Iberian neolithic networks: The rise and Fall of the Cardial World
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Iberian neolithic networks: The rise and Fall of the Cardial World

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Iberian neolithic networks: The rise and Fall of the Cardial World

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dc.contributor.author Bernabeu, Joan, 1954-
dc.contributor.author Lozano, Sergi
dc.contributor.author Pardo Gordó, Salvador
dc.date.accessioned 2017-04-07T09:03:05Z
dc.date.available 2017-04-07T09:03:05Z
dc.date.issued 2017
dc.identifier.uri http://hdl.handle.net/10550/58124
dc.description.abstract Recent approaches have described the evolutionary dynamics of the rst Neolithic soci- eties as a cycle of rise and fall. Several authors, using mainly c14 dates as a demographic proxy, identi ed a general pattern of a boom in population coincident with the arrival of food production economies followed by a rapid decline some centuries afterward in multiple European regions. Concerning Iberia, we also noted that this phenomenon correlates with an initial development of archeological entities (i.e., 'cultures') over large areas (e.g., the Impresso-Cardial in West Mediterranean), followed by a phase of 'cultural fragmentation' by the end of Early Neolithic. This results in a picture of higher cultural diversity as an effect of more limited spread of cultural artifacts. In this work, we propose to apply a network approach to the analysis of material culture. In particular, we consider the spatiotemporal patterns of material culture as an emergent effect of local interaction processes. As recent research has pointed out, the spatiotemporal variability of material culture is an emergent phenomenon resulting from individual and group interactions whose structure resembles those of spatially structured complex networks. Our results suggest that the observed global patterns could be explained by the network dynamics, especially by structural (measured as the betweenness centrality) and geographical position of some nodes. The appearance and disappearance of nodes in speci c posi- tions correlate with the observed changes in the pattern of material culture distribution throughout the Early Neolithic (c. 7700-6700 cal BP) in East Iberia. In our view, this could be explained by the special role played by those nodes facilitating or limiting the information ow over the entire network. Network growth and posterior fragmentation seem to be the key drivers behind these dynamics.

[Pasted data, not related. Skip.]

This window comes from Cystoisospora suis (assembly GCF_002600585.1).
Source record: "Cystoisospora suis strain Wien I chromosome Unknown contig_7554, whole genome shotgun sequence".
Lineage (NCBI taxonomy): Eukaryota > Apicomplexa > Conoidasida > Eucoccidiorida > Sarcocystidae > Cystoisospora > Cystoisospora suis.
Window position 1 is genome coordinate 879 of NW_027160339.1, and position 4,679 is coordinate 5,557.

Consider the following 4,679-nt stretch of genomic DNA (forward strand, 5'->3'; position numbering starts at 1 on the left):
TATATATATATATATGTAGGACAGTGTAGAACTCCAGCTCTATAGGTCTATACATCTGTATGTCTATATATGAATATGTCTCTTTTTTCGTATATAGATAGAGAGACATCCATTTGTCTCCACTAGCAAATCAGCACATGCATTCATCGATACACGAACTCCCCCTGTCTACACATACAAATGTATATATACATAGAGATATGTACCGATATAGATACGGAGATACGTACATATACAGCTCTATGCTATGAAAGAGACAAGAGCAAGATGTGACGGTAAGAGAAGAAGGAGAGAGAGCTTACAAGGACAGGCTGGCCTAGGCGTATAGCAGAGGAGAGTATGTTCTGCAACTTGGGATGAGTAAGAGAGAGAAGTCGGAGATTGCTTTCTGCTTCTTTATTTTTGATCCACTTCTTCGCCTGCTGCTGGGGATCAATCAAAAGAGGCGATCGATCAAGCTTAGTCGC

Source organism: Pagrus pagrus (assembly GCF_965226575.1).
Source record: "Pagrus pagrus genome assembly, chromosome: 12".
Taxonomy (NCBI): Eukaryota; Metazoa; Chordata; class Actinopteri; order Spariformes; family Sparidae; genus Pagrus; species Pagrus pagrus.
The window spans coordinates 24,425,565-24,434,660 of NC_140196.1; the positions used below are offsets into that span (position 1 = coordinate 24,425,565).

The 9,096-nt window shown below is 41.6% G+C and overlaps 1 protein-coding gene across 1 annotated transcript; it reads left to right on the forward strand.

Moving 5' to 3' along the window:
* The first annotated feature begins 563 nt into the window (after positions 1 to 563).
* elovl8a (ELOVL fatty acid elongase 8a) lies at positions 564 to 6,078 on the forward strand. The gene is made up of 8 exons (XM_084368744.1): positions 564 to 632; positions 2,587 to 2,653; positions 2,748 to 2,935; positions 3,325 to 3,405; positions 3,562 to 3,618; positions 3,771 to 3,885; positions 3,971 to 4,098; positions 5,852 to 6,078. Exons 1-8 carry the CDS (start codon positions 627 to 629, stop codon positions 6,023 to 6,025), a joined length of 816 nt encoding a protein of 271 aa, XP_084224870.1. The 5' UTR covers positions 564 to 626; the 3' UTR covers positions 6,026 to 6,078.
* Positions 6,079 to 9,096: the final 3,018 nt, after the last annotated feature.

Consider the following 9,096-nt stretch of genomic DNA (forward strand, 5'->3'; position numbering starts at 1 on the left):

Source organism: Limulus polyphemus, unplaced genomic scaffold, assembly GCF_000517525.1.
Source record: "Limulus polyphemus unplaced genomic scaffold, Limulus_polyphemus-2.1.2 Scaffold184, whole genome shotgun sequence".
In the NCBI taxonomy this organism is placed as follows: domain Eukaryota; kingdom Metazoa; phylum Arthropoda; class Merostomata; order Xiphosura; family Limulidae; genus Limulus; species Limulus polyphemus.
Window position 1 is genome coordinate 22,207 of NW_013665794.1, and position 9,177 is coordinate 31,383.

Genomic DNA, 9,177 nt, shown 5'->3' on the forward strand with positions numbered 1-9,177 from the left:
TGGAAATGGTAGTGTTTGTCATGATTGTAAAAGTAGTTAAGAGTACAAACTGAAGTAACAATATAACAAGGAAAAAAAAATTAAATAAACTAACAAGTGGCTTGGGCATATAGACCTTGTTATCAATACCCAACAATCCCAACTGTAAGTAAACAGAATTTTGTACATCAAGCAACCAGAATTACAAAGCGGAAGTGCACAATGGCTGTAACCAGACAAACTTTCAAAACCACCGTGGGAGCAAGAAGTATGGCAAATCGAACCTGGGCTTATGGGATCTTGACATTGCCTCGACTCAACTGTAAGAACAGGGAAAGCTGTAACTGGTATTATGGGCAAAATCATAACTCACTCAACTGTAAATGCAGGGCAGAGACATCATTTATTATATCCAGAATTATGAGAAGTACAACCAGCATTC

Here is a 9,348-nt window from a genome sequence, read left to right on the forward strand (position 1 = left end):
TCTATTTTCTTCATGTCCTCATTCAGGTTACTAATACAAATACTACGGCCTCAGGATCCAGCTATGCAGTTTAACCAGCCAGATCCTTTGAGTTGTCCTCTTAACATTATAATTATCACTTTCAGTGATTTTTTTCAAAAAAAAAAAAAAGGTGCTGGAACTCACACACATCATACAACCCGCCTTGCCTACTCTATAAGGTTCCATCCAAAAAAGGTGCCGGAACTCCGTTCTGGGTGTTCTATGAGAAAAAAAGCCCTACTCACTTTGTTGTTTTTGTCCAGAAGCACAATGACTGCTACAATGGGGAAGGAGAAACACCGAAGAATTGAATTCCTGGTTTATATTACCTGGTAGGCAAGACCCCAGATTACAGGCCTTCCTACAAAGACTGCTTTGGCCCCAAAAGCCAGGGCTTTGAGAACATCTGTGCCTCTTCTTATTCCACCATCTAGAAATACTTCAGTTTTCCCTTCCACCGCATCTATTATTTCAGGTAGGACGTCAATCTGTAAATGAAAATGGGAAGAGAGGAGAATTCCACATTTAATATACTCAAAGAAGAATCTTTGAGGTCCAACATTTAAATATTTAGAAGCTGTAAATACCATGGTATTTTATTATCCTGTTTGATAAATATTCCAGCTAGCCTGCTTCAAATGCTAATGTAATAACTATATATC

dc.language.iso eng
dc.relation.ispartof Frontiers in digital humanities, 2017, vol. 4:7, p. 1-19
dc.rights.uri info:eu-repo/semantics/openAccess
dc.source Bernabeu, Joan Lozano, Sergi Pardo Gordó, Salvador (2017) Iberian neolithic networks: The rise and Fall of the Cardial World Frontiers in digital humanities 4:7 1 19
dc.subject Prehistòria
dc.title Iberian neolithic networks: The rise and Fall of the Cardial World
dc.type info:eu-repo/semantics/article
dc.date.updated 2017-04-07T09:03:05Z
dc.identifier.doi https://doi.org/10.3389/fdigh.2017.00007
dc.identifier.idgrec 116801

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